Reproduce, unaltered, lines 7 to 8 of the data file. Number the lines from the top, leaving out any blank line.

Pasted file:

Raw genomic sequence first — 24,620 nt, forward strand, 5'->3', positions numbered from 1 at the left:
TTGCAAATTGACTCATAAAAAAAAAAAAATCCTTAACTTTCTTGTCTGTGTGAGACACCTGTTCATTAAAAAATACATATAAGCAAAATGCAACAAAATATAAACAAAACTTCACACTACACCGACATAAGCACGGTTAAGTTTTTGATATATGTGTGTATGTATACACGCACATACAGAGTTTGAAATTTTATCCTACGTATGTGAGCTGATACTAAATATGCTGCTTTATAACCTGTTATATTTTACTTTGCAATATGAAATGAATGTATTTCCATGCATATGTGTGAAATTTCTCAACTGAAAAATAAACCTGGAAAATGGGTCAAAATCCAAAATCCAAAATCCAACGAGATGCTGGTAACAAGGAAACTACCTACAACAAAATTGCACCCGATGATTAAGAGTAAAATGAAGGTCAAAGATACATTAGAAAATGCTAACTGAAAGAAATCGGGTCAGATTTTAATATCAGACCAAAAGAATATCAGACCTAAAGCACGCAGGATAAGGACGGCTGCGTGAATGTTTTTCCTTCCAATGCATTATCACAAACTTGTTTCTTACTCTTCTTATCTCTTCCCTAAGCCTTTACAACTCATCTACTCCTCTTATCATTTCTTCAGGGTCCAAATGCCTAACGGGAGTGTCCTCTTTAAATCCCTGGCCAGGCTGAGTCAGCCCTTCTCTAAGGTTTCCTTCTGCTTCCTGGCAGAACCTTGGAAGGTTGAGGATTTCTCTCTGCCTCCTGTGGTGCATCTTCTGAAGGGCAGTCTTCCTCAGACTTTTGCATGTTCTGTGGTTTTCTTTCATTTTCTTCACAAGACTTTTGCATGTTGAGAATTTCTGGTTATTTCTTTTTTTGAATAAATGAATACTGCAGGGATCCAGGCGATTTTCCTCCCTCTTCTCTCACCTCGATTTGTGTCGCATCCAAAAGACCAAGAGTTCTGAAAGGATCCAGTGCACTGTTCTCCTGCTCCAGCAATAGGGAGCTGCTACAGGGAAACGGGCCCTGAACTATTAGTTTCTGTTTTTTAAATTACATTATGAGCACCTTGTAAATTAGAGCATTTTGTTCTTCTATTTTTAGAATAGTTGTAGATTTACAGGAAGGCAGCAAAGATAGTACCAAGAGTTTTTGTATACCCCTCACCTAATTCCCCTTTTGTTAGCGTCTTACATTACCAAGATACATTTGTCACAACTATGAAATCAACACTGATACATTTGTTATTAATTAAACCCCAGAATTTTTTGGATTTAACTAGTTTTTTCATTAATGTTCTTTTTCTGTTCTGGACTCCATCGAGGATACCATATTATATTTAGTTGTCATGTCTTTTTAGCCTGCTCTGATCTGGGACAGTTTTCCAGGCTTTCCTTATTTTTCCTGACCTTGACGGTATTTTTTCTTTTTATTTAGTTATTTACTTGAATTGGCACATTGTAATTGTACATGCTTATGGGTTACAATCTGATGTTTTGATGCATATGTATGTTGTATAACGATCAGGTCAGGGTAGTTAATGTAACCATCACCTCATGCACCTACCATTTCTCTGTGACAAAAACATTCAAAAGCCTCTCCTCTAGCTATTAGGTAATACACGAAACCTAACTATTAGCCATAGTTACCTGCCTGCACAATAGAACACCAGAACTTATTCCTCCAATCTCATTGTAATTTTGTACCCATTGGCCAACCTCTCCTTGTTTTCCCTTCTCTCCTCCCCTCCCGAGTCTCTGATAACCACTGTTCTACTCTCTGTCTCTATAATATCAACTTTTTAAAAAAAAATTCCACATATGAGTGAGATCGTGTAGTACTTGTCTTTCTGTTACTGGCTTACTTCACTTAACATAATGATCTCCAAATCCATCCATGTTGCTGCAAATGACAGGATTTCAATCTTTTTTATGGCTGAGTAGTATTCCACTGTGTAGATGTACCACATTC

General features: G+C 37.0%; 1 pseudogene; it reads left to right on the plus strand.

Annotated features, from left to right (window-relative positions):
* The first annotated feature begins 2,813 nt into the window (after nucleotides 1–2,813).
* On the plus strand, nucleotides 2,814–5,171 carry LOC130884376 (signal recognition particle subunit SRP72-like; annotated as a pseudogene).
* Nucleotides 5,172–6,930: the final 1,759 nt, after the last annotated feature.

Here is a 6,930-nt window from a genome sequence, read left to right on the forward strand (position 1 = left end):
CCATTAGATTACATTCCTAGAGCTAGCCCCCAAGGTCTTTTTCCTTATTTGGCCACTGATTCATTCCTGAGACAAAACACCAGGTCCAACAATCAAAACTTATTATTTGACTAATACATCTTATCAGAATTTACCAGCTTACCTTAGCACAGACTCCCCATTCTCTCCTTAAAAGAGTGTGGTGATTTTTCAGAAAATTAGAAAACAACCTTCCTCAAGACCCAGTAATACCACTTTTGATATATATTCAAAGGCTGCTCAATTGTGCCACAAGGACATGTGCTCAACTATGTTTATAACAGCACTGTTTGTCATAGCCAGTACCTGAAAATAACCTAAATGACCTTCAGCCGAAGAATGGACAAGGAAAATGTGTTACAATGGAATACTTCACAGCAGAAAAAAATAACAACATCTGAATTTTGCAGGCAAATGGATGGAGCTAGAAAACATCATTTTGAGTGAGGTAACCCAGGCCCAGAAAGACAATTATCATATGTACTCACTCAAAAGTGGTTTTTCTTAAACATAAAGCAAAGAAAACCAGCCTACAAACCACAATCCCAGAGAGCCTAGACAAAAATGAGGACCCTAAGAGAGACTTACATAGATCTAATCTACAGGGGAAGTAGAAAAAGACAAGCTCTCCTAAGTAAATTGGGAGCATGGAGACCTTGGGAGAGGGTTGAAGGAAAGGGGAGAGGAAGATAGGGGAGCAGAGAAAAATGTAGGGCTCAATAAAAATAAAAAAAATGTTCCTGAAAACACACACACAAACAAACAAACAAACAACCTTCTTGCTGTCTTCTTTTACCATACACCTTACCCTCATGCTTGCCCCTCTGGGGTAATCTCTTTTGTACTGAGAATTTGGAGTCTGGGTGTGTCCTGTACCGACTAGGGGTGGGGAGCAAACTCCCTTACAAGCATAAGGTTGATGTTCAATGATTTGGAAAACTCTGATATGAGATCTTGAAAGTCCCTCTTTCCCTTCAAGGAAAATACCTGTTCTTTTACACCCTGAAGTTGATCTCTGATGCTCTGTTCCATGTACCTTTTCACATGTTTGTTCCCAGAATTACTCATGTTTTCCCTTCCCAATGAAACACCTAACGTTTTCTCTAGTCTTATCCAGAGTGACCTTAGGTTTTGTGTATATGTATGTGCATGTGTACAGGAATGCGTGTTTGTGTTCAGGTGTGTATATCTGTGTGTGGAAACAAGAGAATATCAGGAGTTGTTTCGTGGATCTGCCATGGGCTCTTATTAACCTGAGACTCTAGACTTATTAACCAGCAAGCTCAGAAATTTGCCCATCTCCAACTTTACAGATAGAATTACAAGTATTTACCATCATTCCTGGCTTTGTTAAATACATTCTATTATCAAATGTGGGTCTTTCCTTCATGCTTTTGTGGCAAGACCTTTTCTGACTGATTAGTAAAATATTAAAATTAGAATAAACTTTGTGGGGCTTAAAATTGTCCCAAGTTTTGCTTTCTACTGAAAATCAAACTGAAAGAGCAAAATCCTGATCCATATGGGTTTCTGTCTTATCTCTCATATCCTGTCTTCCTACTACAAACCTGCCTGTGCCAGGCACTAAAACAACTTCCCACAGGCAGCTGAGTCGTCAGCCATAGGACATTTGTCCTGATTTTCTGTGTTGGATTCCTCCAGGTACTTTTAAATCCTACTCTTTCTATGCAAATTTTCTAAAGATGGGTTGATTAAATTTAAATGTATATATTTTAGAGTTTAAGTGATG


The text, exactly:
* Nucleotides 5,172–6,930: the final 1,759 nt, after the last annotated feature.

Here is a 6,930-nt window from a genome sequence, read left to right on the forward strand (position 1 = left end):